There is nothing more perfect than a simple bowl of oatmeal or cracked wheat with some seasonal fruit, other than watching children gobble it up. That for me is joy.
Knowing the farmer who harvested your kale that you marinated overnight in sesame oil, white wine vinegar and local honey with a mission (like Sweet Beginnings) is just delicious and watching your daughter ask for seconds gets my love light going.
Having a friend (Chef Bill Kim) come to your house to teach you to roast a chicken, make a stock, and meal plan with that chicken for the rest of the week is a lesson I will have for a lifetime and one I will pass on to my children. Hearing that the chicken came from a local processing facility with a reputation for clean, humane processing or if you prefer steak, to be assured your cow was "as cool as a cucumber as he made his way to the end of the line" (very Temple Grandin) could potentially be more than you wanted to know. Happy Food Day! Today we might take a wakeful moment to give thanks to Mother Earth for nourishing us and our families over the centuries. It is a great day to consider what we put into our bodies and to take particular notice of the beautiful domino effect of supporting local food systems.
National Food Day is an annual, nationwide celebration and movement for healthy, affordable and sustainable food. Created by the Center for Science in the Public Interest (CSPI) the day is powered by a diverse coalition of food movement leaders, organizations, and individuals with the ultimate goal of strengthening and improving our nation's food policies, addressing issues such as nutrition, hunger, agricultural policy, animal welfare, and farmworker justice.
Last week, the City of Chicago's Farmers Market Program co-hosted a "Meat Market" marquee event organized by the Food Day Chicago 2012 Planning Body, Red Meat Market, sponsorKIDS Charities CanUDigIt Campaign, and Building a Healthier Chicago to spread the word about healthy recipes and cooking to hundreds of eager residents.
Whole Foods in Coral Gables is supporting healthy eating and National Food Day by donating 5 percent of the store's net sales to the organization I work for Common Threads. These funds will go towards supporting a new pilot for 20 targeted Miami Dade Schools, all in low-income minority neighborhoods where at least 80% of students participate in the free or reduced school lunch program. Each of these schools will receive integrated, in-school and after-school programs that creatively and uniquely teach students how to live healthier and how to cook. Each of these courses has been mapped to the common core standards and the in-school programs have extended lesson plans for integration into the classroom. More on this later, I promise.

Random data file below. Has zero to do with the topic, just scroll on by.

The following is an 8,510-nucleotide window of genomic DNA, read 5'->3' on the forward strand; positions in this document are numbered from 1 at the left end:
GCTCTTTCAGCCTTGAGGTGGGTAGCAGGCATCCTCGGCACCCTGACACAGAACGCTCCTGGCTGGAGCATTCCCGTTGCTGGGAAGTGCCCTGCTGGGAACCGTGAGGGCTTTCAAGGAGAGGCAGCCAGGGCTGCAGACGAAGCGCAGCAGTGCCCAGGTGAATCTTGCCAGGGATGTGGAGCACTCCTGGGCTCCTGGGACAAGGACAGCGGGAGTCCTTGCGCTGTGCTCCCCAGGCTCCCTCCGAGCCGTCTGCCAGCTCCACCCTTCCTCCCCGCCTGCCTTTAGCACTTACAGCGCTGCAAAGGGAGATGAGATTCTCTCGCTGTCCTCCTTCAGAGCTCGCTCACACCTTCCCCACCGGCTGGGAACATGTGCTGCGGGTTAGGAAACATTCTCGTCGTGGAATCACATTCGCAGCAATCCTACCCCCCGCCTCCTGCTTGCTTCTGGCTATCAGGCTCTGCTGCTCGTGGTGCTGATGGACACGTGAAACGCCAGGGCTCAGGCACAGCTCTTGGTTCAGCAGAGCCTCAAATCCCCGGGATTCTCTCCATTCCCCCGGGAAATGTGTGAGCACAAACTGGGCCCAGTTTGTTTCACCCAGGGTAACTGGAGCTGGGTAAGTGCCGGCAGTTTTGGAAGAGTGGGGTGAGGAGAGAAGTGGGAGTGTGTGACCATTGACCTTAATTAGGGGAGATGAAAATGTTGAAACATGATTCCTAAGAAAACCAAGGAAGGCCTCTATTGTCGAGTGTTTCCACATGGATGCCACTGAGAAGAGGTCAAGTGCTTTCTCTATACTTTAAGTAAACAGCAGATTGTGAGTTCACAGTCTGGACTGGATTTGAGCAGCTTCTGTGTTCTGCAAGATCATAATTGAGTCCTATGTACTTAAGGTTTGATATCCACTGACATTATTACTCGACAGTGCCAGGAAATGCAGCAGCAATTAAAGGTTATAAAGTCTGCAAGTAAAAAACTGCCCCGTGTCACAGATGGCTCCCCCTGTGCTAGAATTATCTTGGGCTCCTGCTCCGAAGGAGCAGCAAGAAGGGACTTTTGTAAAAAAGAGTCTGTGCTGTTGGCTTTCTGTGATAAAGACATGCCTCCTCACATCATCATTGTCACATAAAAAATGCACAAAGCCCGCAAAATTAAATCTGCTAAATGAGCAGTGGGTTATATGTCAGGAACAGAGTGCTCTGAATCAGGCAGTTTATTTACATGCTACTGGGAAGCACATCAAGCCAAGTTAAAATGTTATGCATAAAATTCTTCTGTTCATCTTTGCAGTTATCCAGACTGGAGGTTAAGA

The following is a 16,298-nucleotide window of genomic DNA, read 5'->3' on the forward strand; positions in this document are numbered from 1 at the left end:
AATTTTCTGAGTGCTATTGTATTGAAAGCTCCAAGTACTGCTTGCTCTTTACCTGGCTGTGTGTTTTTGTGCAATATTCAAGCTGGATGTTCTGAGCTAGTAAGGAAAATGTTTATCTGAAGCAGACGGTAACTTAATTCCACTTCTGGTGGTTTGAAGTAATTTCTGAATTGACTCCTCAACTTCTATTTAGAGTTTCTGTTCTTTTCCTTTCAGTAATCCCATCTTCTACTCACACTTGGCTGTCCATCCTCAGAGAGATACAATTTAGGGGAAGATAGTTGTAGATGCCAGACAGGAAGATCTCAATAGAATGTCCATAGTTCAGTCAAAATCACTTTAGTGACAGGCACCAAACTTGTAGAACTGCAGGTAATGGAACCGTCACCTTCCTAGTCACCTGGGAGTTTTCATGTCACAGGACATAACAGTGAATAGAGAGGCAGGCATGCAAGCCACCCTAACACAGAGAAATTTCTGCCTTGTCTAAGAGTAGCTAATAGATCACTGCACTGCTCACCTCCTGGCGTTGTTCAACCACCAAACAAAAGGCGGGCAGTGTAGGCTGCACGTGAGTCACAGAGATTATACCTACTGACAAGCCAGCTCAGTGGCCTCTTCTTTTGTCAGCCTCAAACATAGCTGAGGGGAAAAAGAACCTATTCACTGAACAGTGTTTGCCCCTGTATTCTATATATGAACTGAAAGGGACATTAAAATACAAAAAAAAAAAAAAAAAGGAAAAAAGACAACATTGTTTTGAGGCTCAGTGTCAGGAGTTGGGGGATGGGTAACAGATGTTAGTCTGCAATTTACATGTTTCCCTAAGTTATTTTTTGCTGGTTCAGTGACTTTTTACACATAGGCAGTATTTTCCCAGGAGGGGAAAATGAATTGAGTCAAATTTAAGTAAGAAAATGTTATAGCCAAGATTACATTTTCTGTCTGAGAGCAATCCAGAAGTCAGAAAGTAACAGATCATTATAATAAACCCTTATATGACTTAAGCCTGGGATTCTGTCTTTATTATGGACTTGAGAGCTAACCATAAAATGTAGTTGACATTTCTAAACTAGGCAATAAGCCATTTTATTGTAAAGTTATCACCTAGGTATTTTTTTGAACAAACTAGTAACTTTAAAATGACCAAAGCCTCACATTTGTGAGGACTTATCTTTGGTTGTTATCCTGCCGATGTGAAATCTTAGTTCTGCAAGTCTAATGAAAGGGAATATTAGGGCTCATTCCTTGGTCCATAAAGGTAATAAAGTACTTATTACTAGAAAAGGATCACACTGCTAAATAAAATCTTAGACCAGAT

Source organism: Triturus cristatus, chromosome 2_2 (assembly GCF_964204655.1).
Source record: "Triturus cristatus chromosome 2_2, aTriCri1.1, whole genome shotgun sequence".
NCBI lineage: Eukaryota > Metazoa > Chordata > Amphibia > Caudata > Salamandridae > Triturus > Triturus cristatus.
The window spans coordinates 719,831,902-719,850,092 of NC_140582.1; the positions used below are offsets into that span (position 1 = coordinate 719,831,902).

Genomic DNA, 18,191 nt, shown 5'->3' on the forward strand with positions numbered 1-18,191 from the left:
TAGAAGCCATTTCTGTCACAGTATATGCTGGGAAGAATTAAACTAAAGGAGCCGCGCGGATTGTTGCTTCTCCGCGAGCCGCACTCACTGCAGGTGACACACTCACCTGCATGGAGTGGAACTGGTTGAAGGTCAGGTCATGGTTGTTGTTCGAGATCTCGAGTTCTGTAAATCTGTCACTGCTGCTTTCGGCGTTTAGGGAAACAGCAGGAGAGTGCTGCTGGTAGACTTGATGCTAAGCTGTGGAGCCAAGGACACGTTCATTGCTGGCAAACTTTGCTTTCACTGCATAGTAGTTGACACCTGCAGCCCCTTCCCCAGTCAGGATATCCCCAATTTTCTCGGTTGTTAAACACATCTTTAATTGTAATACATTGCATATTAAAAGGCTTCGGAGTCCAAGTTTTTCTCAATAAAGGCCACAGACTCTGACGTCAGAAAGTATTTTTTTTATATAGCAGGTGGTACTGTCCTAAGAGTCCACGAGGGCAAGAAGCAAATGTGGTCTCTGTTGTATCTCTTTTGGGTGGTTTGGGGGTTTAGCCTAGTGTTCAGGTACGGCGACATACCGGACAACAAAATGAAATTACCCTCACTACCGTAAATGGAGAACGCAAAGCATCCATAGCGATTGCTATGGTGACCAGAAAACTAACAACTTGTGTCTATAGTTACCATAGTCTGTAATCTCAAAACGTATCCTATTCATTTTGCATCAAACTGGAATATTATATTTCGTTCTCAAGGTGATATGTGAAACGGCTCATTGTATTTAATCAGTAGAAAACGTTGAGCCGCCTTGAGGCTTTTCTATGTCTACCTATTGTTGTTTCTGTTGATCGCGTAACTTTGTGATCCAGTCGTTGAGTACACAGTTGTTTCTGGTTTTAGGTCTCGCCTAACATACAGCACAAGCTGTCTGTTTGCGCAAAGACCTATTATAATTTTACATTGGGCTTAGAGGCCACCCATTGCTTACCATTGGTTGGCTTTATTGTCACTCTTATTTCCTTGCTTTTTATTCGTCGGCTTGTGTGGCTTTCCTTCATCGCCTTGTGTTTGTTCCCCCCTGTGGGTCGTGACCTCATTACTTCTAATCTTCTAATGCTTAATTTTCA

Babson College in Massachusetts, a school dedicated to public health, nutrition and agriculture, is celebrating Food Day by hosting their annual Food Sol events on October 23 and 24th. Entrepreneur in Residence Andrew Zimmern (host of Bizarre Foods and Bizarre Foods America and a very cool to the core guy) was invited to campus to host a discussion to help inspire, activate, and accelerate food entrepreneurship. On October 24th, the university is hosting a marketplace full of fresh produce and ideas to captivate your minds and bodies. I wish I had that in college.
Island Grown, a non-profit organization, offers a model with a commitment to seeking environmental and social returns. Equal parts community support, education, and sustainability, this organization offers farm-to-school programs, educates beekeepers, and provides processing facilities for local poultry farmers. Should I ever visit Martha's Vineyard, I will need a stove so I can roast one of these chickens.
Check out the National Food Day website to find out about local events such as these in your area and see how you can support the movement: www.foodday.org.
My offering to you, in honor of this cool holiday, is one of my favorite recipes made with "Fruits of the Gods" and is just pure love. OK, so maybe not pure, but love nonetheless.
Low-Fat Mexican Chocolate Brownies
12 servings (each serving contains 177 calories and 4 grams of fat)
1 cup water
1 cup pitted dates
¾ cup unsweetened cocoa powder
¾ teaspoon ground cinnamon
3 oz. 70% high quality chocolate, coarsely chopped
2/3 cup packed light brown sugar
3 large eggs
¾ teaspoon vanilla
¾ teaspoon baking soda
1/3 cup all-purpose flour
Vegetable oil cooking spray
1 teaspoon confectioner's sugar for dusting
1. Preheat oven to 325 degrees.
2. Chop dates in food processor. Bring water and chopped dates just to a boil in a 1-quart heavy sauce pan, then transfer mixture back to food processor and add cocoa powder, cinnamon and chocolate, pulsing once to combine. Let cool for 2 minutes.
3. Add brown sugar, egg, vanilla, baking soda and a pinch of salt to chocolate mixture. Puree until smooth. Add flour and pulse just until incorporated.
4. Spray a 9-inch baking pan with cooking spray. Pour batter into pan and bake in middle of oven until a wooden pick or skewer comes out clean, 18 to 22 minutes. Cool on a rack 10 minutes. Just before serving, sprinkle tops with confectioner's sugar
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